The markets are a hive of activity but without the constant, never ending efforts of a legion of workers, nothing would be done.
From skinning to cleaning, steaming, frying and cooking anything that grows, crawls, slithers, walks or flops about, this army of stall holders work from dawn till dusk.
Even more market pictures capture the endless hub of activity in the tiny side streets.
Colourful sweets are bagged up and ready for the hordes of children. I think these are sweet rice balls – traditional Chinese dessert eaten to celebrate the beginning of winter.
Golden and red good luck artifacts glimmer in the intense sunshine of a Chinatown side street.
Detailed ornate stone work can be seen around every corner.
Hard work moving anything in these hot, dirty streets.
There are pulses, grains and nuts of all shape, sizes and colours. Piled high, in plastic buckets, in bags, in barrels.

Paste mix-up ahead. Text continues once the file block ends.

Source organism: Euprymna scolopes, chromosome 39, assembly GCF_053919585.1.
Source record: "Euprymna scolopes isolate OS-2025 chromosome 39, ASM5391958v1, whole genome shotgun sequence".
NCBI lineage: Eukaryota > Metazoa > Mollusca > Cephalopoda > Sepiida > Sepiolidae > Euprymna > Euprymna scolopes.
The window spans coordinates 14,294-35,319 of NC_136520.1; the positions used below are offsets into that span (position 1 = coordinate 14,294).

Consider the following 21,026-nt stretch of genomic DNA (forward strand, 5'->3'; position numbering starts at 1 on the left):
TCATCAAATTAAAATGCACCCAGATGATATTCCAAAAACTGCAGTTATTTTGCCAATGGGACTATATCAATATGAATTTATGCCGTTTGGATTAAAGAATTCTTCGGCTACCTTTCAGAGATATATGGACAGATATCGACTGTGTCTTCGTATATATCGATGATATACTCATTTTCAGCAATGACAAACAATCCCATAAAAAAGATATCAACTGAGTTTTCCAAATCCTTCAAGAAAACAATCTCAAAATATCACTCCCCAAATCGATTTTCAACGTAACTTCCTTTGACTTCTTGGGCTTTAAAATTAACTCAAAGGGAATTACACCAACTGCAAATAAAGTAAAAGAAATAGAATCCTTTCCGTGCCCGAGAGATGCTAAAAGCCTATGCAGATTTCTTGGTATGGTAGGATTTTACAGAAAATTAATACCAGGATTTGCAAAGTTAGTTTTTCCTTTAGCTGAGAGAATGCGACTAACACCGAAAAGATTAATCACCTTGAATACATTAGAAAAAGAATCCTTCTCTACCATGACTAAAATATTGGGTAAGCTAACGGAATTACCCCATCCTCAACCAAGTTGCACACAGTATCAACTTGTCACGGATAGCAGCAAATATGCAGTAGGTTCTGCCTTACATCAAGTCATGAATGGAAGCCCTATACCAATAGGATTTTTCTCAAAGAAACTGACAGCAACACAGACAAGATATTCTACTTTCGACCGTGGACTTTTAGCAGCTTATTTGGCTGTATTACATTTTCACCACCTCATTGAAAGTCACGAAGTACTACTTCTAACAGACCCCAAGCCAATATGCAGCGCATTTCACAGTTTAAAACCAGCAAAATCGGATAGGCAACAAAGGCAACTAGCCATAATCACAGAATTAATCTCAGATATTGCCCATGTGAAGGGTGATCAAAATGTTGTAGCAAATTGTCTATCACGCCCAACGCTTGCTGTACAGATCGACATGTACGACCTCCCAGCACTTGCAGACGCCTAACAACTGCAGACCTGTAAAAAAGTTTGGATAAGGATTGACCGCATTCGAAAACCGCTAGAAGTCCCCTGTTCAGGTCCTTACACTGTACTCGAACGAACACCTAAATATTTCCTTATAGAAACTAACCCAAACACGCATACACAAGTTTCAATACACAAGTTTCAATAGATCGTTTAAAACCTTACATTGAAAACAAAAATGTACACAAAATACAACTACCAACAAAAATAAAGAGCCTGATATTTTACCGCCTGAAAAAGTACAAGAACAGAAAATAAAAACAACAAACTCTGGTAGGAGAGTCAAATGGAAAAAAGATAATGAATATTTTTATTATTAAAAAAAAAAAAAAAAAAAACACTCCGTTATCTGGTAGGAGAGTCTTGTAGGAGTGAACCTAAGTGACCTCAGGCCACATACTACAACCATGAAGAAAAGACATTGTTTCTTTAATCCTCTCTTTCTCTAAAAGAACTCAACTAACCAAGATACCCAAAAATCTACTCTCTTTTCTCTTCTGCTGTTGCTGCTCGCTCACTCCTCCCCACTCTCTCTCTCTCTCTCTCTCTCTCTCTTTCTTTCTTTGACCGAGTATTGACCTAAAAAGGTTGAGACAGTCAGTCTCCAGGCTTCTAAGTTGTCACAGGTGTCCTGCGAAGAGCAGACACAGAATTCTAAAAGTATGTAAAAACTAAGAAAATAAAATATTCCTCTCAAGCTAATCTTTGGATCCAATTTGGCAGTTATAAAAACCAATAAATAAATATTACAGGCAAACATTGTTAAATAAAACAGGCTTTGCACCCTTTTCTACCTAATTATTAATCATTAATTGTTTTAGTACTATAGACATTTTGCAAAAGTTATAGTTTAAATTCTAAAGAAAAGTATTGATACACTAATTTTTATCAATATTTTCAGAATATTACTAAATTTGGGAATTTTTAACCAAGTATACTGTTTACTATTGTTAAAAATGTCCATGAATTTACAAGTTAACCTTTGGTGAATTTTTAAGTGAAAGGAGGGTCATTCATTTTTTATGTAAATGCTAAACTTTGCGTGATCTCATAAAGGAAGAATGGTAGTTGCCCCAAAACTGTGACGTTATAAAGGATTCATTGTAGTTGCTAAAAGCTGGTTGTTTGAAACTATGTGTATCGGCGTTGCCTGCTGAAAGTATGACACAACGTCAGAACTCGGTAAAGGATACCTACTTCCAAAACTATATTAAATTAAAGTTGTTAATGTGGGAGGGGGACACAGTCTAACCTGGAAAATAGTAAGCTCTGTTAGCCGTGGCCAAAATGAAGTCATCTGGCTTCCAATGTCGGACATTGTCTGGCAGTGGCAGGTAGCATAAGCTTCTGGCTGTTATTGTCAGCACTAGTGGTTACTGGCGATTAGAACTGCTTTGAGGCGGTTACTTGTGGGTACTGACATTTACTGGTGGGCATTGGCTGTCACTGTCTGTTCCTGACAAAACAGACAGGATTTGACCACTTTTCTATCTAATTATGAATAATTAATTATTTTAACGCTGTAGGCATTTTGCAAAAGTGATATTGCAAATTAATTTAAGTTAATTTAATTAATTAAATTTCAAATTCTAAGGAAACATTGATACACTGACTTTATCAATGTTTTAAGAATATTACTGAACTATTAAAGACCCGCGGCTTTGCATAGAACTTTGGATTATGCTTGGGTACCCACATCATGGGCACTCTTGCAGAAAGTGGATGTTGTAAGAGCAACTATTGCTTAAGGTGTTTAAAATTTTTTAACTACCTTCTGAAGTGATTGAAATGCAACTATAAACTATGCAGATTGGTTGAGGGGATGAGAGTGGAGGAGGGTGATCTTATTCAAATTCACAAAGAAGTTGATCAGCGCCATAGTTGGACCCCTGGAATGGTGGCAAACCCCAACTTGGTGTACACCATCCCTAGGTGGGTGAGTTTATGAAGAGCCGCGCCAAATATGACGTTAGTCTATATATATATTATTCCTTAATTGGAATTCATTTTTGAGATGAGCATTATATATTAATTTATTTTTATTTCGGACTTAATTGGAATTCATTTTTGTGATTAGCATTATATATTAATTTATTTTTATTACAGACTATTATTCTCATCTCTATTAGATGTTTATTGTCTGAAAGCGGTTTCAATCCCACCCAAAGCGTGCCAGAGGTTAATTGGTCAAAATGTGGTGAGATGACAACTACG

Below are just a selection of the types on offer, at a guess there are yellow peas, soya beans, black gram beans, adzuki, lima and more.
Bags of dried mushrooms are at least one of the more identifiable items to buy. This variety are Shiitake mushrooms.
Dried fishy delicacies are laid out with precision.
Dried shrimps are laid out in seemingly endless piles.
The small shrimps are dried under the sun for many days since they are so small that most Chinese tend not to cook them fresh, therefore the fisherman will dried them and packed them for selling.
Shrimp are usually cooked in soups, Chinese steamed cakes, stir fried with dishes and baked as side dishes.
Bits of chicken wait for hungry housewives to claim them while pulses, seeds and nuts wait to be transformed.